Penalties for Failure to Notify: Other penalty issues: Agent acting: Relationships
The terms ‘agent’ or ‘someone acting on a person’s behalf’ is not limited to, say, a ‘tax accountant’. But even when someone is acting on behalf of another person it is important to focus on the behaviour of the person who should have notified us.
An employee, whether of a company (an ‘ordinary’ employee who is not an officer of that company), partnership or individual, is generally a servant and not an agent.
If a company has its own ‘in-house’ tax department, staffed by its employees, then the relationship between a company and, say its tax manager, an employee, is that described above.
A company is a legal person, see CH71180, but it acts in the material world through the people who are its officers - normally its directors and company secretary (if one has been appointed).
Those people run the company, make its returns and so on through all its legal obligations including obligation to notify. That is, to carry out for the company the duties in relation to tax that individuals would do for themselves.
Corporation tax groups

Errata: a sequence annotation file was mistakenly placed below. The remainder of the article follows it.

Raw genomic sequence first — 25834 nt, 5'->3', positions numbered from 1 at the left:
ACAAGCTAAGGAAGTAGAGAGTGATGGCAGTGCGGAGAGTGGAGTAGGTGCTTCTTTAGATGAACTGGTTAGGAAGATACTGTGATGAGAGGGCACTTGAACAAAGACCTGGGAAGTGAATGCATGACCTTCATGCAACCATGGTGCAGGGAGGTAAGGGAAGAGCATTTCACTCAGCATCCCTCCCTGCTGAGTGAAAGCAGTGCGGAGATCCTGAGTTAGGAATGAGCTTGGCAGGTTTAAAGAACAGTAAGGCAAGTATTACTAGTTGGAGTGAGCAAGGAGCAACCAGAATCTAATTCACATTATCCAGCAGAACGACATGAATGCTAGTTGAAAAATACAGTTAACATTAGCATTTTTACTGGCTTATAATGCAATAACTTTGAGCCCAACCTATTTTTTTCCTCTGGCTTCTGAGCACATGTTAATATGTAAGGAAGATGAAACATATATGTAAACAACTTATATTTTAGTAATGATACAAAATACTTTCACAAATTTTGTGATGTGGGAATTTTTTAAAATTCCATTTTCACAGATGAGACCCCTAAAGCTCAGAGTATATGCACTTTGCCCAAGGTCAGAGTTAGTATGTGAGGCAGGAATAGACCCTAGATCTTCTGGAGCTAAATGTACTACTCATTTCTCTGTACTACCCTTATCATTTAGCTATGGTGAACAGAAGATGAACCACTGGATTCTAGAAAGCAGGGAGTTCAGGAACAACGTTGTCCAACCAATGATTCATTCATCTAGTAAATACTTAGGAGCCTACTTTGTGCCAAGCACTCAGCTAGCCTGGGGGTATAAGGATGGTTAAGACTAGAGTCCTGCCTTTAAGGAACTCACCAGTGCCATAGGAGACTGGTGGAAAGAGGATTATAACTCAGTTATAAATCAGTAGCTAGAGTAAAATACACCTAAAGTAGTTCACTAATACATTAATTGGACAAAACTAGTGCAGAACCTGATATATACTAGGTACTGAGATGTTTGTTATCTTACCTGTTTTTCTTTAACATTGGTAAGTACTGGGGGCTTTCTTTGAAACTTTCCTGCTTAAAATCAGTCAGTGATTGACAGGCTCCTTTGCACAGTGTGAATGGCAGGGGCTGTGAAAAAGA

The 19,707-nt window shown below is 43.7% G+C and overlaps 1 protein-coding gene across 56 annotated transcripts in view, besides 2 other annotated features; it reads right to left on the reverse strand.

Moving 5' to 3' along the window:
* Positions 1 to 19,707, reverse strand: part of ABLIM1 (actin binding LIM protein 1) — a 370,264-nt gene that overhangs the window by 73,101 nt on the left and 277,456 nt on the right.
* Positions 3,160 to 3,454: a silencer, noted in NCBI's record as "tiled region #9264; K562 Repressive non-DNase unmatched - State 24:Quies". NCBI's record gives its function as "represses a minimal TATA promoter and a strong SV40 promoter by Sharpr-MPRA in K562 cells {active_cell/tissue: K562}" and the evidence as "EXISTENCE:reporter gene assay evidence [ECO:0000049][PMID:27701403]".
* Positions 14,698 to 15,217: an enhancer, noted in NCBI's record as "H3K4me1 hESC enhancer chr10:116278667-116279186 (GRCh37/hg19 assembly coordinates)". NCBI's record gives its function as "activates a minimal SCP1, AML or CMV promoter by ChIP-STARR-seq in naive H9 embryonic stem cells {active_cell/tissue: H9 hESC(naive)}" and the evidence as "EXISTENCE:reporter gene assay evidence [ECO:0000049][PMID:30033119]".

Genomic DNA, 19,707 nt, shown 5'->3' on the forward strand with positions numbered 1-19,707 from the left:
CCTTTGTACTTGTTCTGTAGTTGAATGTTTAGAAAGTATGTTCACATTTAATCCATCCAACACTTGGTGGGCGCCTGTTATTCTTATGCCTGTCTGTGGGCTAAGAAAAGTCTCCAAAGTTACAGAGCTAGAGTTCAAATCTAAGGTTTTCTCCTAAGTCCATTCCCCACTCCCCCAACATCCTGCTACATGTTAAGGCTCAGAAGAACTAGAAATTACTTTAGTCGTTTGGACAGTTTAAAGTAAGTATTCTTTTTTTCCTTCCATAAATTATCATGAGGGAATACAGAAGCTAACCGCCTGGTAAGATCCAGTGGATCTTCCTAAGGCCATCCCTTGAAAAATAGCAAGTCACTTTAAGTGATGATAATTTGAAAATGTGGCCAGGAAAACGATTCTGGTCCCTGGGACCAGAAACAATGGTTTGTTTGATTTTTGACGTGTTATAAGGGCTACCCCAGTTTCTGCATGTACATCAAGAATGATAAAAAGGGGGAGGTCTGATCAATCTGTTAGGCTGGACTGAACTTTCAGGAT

For corporation tax, a group of companies is not a person and does not make returns. Each company has to be considered individually.
VAT groups of companies
For VAT, in a VATA94/S43 group of companies ‘any business carried on by a member of the group shall be treated as carried on by the representative member’.
In effect, the representative member company is the one which is responsible for any failure and is the person, see CH71180, for the purposes of the penalty legislation. It is not acting on behalf of (and so is not an agent of) the other group companies.
However, if an individual company is required to notify liability to be registered and subsequently moves into a VAT group at a later stage, the responsibility to notify liability to be registered remains with the individual company.